Category: Parkinsonism, Atypical: PSP, CBD
Objective: To investigate the language impairment profile of patients diagnosed as probable Corticobasal Syndrome (CBS)  in light of a multimodal imaging biomarkers analysis, namely brain atrophy patterns, functional and disease-specific imaging biomarkers.
Background: CBS is a neurodegenerative disease related to multiple underlying pathologies . Besides movement disorders and cognitive deficits, it is recognized that language and speech are also commonly impaired . Previous studies described a phenotype similar to the non-fluent variant of primary progressive aphasia , whereas others have reported a wide variety of phenotypes [4,5].
Method: Thirty-one patients with probable CBS were prospectively enrolled. A comprehensive language/speech evaluation was performed. They underwent [18F]fluorodeoxyglucose-positron emission tomography (FDG-PET) and [11C]Pittsburgh Compound-B (PIB-PET) on a PET-MRI to assess their amyloid status. Brain atrophy patterns were analyzed using voxel-based morphometry (VBM), and FDG-PET quantitative group analyses were performed at SPM8. A healthy control-group of 30 subjects, matched by age and education, was also included.
Results: CBS patients with amyloid-positive (CBS-A+,13) and negative imaging (CBS-A-,18) did not differ significantly in demography (Table 1). CBS-A+ group demonstrated a worse performance in the general cognitive assessment, mostly in attention, memory, and visuospatial domains (table 1). Both groups did not differ concerning the language cognitive tests, such as the Western Battery aphasia-Revised and verbal fluency tasks. Noteworthy, CBS-A- patients displayed dysarthria more often than CBS-A+ (p=0.008) (figure 1). CBS patients had frontoparietal and basal ganglia hypometabolic patterns compared to controls (figure 2 (a)). Patients with dysarthria showed hypometabolism in the left inferior and middle frontal gyrus, and left thalamus and caudate (figure 2 (b)). They also demonstrated brain atrophy at bilateral caudate and left supplementary motor area (SMA) (figure 3 (b)).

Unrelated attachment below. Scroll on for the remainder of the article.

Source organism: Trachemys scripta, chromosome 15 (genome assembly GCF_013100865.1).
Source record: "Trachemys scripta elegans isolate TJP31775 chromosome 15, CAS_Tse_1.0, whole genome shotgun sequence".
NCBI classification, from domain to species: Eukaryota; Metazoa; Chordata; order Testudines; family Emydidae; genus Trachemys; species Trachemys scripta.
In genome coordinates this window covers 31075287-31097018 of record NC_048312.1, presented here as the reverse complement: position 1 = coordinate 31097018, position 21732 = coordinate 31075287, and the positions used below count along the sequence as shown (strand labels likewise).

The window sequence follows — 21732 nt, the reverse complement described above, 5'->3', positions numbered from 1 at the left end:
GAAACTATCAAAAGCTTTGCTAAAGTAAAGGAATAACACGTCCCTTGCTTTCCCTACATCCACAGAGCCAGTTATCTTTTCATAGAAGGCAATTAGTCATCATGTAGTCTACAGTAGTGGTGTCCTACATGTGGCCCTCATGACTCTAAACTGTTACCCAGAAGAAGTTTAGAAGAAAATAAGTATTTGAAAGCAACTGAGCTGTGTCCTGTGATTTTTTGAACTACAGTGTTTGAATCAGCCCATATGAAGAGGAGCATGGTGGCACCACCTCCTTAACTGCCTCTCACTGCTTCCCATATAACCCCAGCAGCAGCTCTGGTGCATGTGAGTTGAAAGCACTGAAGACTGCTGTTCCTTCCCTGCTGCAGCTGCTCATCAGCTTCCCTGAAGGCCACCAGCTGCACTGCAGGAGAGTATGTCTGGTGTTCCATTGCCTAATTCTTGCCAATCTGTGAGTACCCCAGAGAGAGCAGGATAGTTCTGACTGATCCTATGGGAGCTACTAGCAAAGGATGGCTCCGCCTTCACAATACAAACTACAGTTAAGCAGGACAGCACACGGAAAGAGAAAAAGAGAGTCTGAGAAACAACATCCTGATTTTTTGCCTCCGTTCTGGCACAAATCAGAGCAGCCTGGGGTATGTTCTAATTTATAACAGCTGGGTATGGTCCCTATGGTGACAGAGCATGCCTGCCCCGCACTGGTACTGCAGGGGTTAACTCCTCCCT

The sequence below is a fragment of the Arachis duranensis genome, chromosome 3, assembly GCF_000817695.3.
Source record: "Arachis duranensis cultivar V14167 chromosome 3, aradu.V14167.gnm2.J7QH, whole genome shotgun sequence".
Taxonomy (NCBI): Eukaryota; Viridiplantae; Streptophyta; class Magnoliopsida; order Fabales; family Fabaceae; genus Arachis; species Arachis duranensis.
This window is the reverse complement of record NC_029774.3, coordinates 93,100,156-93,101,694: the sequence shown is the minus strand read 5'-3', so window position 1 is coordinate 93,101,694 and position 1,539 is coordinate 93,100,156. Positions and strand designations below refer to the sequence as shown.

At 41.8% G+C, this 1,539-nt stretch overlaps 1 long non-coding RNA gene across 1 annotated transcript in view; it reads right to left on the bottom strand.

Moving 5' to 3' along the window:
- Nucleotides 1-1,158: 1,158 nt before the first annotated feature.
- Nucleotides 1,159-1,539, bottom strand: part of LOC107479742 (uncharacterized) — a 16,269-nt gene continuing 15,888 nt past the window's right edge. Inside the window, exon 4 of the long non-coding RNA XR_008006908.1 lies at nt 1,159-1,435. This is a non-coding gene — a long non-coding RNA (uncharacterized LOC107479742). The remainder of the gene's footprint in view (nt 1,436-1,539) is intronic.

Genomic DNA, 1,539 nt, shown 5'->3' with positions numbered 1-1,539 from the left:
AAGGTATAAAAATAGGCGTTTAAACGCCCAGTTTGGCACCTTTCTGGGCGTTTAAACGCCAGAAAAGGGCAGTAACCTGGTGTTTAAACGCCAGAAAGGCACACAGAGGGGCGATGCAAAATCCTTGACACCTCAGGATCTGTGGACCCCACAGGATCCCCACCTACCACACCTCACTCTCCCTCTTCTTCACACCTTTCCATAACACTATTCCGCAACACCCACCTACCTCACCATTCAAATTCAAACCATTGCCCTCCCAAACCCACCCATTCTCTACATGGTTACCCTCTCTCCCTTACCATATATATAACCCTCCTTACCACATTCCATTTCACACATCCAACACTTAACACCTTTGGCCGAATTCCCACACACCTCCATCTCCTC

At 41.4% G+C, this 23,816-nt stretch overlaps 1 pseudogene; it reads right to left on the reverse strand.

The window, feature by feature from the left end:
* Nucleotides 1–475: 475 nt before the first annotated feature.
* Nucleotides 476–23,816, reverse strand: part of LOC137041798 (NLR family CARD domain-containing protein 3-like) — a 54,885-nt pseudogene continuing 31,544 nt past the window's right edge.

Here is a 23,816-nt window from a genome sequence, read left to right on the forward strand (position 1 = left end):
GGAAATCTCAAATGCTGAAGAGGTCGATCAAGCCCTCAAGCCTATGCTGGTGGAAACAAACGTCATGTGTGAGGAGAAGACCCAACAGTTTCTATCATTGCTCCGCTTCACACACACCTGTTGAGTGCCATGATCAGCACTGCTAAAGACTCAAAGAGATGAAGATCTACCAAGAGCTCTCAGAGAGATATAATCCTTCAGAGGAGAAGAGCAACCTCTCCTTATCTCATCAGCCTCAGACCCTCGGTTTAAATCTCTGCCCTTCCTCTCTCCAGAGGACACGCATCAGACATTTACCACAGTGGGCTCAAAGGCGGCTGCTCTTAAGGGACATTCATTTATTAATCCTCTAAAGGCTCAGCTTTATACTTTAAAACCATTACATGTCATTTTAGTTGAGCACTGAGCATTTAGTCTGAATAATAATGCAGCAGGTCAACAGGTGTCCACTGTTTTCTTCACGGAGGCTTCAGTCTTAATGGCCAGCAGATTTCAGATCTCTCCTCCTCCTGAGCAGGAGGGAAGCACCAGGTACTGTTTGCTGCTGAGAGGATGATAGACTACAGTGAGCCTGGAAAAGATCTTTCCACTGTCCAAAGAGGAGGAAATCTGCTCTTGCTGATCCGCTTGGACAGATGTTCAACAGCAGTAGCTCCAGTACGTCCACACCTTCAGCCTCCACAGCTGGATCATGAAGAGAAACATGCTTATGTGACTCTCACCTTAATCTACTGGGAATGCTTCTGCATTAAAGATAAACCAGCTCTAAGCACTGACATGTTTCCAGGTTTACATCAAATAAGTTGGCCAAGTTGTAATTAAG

Conclusion: Language impairment in CBS is highly heterogeneous. Dysarthria may be a valuable clinical clue suggesting underlying pathology, probably more related to CBS due to tauopathies than Alzheimer’s disease. Left frontal areas, the SMA, and basal ganglia might play a role in manifesting speech disorders related to tauopathies.
References:  Armstrong MJ, Litvan I, Lang AE, et al. Criteria for the diagnosis of corticobasal degeneration. Neurology 2013; 80: 496–503.  Boeve BF, Lang AE, Litvan I. Corticobasal degeneration and its relationship to progressive supranuclear palsy and frontotemporal dementia. Ann Neurol 2003; 54: 15–9.  Shelley BP, Hodges JR, Kipps CM, Xuereb JH, Bak TH. Is the pathology of corticobasal syndrome predictable in life? Mov Disord 2009; 24: 1593–9.  Peterson KA, Patterson K, Rowe JB. Language impairment in progressive supranuclear palsy and corticobasal syndrome. J Neurol 2019.  Burrell JR, Hornberger M, Villemagne VL, Rowe CC, Hodges JR. Clinical Profile of PiB-Positive Corticobasal Syndrome. PLoS One 2013; 8.
To cite this abstract in AMA style:J. Parmera, M. Oliveira, A. Coutinho, I. de Almeida, C. Carneiro, A. Neto, R. Nitrini, C. Buchpiguel, E. Barbosa, S. Brucki. Language impairment in Corticobasal Syndrome: from clinical phenotype to biomarkers [abstract]. Mov Disord. 2021; 36 (suppl 1). https://www.mdsabstracts.org/abstract/language-impairment-in-corticobasal-syndrome-from-clinical-phenotype-to-biomarkers/. Accessed December 7, 2023.
« Back to MDS Virtual Congress 2021
MDS Abstracts - https://www.mdsabstracts.org/abstract/language-impairment-in-corticobasal-syndrome-from-clinical-phenotype-to-biomarkers/